U.S. Senator Cory Gardner (R-CO), a member of the Senate Foreign Relations Committee, released the below statement after the Obama Administration announced sanctions against Russia for its cyber activities and treatment of U.S. diplomats in Moscow:
"I welcome President Obama's eleventh hour effort to address Russia's growing aggression over the past eight years, however, the sanctions should have been announced and enforced sooner than the final days of his presidency. From Russia's dismemberment and occupation of Ukraine to its fecklessness in Syria that's led to horrific atrocities and indescribable suffering, Russia has a long history of provocative actions that have been met with years of failed U.S. policy instead of expedient strength. It has appeared as if the Administration turned a blind eye to Russian belligerence, including the mistreatment of U.S. diplomats in Moscow and Russia's attempt to influence our elections, until now."
Gardner immediately called for sweeping sanctions against Russia after the Administration publicly accused Russia of authorizing cyber attacks against the U.S. In July, Gardner joined his colleagues in introducing a bipartisan resolution that calls on Russia to cease provocative military maneuvers that endanger U.S. Forces and urges its European allies and the international community to continue to apply pressure on Moscow. Later that month, Gardner sent a letter to the Obama Administration questioning its silence on reports of Russia's harassment and violence toward U.S. diplomats.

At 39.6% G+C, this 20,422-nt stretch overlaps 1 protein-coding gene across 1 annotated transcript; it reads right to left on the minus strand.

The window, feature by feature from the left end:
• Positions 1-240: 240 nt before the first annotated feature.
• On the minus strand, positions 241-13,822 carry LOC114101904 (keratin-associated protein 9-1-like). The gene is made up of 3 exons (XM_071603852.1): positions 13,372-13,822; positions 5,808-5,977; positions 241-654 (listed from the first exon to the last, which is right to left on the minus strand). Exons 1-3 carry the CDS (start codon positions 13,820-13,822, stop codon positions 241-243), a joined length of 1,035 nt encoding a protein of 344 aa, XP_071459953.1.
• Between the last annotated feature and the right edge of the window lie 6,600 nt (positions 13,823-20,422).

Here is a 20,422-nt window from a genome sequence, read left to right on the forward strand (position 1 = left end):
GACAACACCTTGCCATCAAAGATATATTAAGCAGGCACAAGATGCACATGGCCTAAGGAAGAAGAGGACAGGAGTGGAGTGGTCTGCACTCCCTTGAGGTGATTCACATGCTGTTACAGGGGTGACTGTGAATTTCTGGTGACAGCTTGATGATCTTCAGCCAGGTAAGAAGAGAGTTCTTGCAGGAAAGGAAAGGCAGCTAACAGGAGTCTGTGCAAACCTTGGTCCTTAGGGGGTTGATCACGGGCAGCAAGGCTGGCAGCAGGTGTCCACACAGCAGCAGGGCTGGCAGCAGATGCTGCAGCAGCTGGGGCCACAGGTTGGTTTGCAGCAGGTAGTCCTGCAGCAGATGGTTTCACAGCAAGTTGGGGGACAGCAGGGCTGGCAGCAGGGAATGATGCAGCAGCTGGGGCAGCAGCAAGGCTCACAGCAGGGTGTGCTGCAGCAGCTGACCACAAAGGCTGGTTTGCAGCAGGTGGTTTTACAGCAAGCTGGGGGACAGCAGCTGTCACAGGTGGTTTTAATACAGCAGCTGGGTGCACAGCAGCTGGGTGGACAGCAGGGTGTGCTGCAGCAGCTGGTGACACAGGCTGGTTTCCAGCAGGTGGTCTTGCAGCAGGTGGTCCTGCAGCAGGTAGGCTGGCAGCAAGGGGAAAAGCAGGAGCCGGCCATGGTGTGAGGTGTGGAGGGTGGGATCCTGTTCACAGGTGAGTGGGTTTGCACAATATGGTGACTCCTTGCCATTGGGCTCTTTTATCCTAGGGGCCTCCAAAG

Gardner added, "Following the enforcement of the newly announced sanctions against Russia, the best path forward is the establishment of a permanent select committee on cybersecurity to not only investigate cyber issues, but also lead the charge on federal policy to keep pace with the evolving threat. It's important that Congress has the most effective structure in place to provide oversight of the Administration's cyber activities and strategy to deter and mitigate the cyber threat."
Gardner recently renewed his call for the creation of a permanent Select Committee on Cybersecurity, and stated he intends to introduce legislation to establish the committee early in the 115th Congress.